It might be too early to declare that somebody up there likes Nick Diaz, but it is starting to seem like, at the very least, somebody wants to see him in the main event at UFC 137. How else do you explain what happened to Georges St-Pierre this week and, by extension, to Diaz?
As angry as UFC president Dana White was when he pulled Diaz out of the main event and put Carlos Condit in his place in September, it seemed at the time like it would have taken an act of God to get Diaz at the top of this card again. Instead, all it took was a knee injury to St-Pierre. Now Diaz -- this time opposite fellow welterweight B.J. Penn -- is back in the main event, albeit this time without a title shot on his hands.
For Diaz, it's take two. Or, depending on how he handles it, it could be strike two. The last time he had the opportunity to headline a UFC card -- more precisely, this same exact UFC card -- he hid from his PR duties so thoroughly and completely that White concluded he "obviously can't handle the pressure of a main event."
Now, more out of necessity than anything else, that same pressure is going to be thrust upon him again, and you can bet White and friends are nervously waiting to see how he'll carry it.
That's because right up until fight night there are never any guarantees with Diaz. You buy him a plane ticket? That doesn't necessarily mean he'll get on the flight. You schedule him for an interview or even a mandatory pre-fight drug screening? There's a very good chance that he'll blow off the former, and at least a slim chance that he'll skip out on the latter.
That's the bad news. The good news is that, as long as you can get him to the arena on the day of the fight and keep him there, the man will deliver in the cage. He will put his hands up (often way up), come forward with that trademark perma-frown stamped into his face, and take whatever his opponent has to offer.
He'll thrill ticketholders and reward pay-per-view buyers, and then as soon as the fight's over he'll go right back to being the obstinate enigma he's always been, and getting him to the post-fight presser will be its own little migraine for the UFC PR staff.
That is the bargain you strike when you do business with Diaz. The problem for the UFC is that, with the champion now at home nursing an injured knee, it needs Diaz to, in White's words, "play the game" -- and play it well this time. The loss of a title fight could be disastrous enough for pay-per-view revenues, but it only gets worse if Diaz refuses to do his part to sell the thing.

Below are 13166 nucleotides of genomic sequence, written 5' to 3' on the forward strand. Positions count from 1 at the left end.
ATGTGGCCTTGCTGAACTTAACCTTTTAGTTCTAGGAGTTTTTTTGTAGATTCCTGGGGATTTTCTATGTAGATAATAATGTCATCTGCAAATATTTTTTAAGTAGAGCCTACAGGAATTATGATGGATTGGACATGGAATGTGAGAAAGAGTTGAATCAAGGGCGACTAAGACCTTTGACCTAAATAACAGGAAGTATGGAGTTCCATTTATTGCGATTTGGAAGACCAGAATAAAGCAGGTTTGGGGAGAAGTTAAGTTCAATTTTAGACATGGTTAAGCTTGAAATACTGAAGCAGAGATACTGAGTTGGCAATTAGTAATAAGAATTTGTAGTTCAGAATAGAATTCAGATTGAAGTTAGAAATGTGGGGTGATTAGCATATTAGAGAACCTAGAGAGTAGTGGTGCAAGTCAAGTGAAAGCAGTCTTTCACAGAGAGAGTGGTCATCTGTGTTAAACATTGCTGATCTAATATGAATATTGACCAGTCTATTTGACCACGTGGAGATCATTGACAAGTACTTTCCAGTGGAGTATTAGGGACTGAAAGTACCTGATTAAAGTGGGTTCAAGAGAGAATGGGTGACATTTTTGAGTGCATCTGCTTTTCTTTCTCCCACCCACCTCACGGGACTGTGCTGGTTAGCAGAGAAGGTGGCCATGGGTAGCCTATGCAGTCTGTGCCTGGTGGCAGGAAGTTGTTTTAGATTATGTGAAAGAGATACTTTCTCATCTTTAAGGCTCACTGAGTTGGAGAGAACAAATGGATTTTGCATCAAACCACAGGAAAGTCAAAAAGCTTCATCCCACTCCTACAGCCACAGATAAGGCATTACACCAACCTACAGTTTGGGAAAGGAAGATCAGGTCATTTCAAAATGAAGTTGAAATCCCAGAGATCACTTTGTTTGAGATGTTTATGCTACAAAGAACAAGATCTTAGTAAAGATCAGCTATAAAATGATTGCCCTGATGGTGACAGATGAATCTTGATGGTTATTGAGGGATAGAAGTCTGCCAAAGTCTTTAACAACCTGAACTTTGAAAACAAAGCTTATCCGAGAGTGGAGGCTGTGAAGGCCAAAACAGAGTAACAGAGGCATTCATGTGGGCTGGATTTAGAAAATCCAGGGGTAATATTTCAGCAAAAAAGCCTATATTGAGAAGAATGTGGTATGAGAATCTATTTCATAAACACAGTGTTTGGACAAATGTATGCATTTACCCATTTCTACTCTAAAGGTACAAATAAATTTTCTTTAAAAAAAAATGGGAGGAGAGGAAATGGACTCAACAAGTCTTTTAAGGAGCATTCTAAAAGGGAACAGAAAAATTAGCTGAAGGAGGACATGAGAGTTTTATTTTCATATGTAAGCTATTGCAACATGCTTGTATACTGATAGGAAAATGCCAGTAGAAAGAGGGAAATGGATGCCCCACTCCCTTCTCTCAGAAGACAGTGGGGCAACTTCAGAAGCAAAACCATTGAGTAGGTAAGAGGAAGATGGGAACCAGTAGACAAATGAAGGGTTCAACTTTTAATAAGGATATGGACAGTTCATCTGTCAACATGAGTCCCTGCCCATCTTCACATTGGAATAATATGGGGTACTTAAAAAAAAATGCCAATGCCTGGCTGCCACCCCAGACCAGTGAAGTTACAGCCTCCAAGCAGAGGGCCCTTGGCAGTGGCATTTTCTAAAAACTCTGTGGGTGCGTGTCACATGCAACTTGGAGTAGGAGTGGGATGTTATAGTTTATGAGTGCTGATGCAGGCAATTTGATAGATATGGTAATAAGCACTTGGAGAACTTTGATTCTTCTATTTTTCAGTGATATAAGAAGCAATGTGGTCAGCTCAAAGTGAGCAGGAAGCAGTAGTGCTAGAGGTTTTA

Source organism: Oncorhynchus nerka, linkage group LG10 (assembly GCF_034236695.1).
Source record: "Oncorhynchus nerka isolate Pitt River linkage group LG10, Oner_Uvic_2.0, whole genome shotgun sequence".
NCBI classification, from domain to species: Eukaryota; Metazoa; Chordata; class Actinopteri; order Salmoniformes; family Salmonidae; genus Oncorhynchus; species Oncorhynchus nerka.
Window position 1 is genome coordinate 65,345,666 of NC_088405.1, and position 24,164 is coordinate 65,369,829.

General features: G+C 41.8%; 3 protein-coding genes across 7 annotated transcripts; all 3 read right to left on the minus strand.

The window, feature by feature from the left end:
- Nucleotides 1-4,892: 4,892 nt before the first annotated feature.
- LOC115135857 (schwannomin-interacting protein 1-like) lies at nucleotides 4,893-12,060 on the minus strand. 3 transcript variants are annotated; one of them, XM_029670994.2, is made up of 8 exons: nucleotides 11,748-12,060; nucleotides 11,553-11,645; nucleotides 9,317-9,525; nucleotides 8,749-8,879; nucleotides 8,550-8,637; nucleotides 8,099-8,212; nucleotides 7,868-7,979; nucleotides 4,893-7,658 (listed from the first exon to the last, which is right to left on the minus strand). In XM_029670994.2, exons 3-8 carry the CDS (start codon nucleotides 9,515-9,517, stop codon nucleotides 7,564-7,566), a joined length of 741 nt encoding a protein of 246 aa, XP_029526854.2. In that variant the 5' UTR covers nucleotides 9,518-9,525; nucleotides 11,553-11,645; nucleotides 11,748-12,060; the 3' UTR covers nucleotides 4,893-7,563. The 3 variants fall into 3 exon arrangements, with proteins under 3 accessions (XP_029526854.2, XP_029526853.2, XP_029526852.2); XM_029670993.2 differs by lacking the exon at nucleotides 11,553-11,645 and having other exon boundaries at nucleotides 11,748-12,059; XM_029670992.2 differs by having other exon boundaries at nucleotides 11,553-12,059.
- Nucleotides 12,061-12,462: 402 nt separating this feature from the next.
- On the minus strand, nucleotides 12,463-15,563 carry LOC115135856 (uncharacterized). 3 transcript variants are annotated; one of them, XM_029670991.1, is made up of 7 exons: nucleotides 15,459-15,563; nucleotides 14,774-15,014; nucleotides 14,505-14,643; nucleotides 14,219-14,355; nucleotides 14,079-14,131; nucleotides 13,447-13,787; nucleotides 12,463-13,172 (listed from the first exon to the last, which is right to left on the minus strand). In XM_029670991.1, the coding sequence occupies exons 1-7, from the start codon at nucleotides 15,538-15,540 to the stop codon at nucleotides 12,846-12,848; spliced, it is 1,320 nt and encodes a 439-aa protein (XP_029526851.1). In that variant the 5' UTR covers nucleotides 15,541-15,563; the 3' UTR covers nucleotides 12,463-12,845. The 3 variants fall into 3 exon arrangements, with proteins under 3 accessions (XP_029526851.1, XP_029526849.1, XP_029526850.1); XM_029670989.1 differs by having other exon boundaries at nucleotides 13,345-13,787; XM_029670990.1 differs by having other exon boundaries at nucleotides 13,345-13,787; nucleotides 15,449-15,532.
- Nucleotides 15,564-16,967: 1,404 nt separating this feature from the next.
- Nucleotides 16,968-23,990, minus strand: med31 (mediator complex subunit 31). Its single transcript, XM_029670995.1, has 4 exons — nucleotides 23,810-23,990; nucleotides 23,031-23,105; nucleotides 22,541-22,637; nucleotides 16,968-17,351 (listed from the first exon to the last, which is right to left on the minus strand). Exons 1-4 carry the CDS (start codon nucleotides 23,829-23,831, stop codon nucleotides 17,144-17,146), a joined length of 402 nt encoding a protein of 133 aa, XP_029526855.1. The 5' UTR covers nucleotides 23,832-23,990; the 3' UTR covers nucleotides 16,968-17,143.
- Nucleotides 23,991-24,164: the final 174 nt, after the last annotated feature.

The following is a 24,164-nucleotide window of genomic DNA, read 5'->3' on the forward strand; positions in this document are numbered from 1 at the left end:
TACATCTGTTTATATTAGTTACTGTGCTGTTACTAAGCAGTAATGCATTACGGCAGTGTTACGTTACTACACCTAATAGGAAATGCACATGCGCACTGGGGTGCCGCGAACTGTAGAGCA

The UFC knows he hates the pre-fight hype work part of his job, but it needs him to suck it up and do it anyway. It also needs him to actually do a decent job of it this time, as opposed to, say, the non-existent job he did with the original St-Pierre fight.
Can he do it? I'm still not sure, but he'd better. By failing to show up at a couple press conferences, he cost himself not only a title fight, but also a ton of money. If he wants to get back to where he was, both in terms of cash and status, he needs to show the UFC that he can do the little things as well as the big things.
It shouldn't be so hard, at least in theory. You'd think that the kind of person who has no problem getting punched in the face in front of 20,000 fans shouldn't find it so impossible to sit still and answer questions from a handful of journalists.
And most of the time, you'd be right. But this is Diaz. He could be holding a winning lottery ticket and somehow come to the conclusion that it's better to flip it the bird than cash it in. That is, after all, essentially what he decided to do the last time the UFC gave him a golden opportunity. Now, because they really have no choice, the UFC brass is giving him another chance. For their sake as well as for his, let's hope he's learned at least a little something from his own mistakes.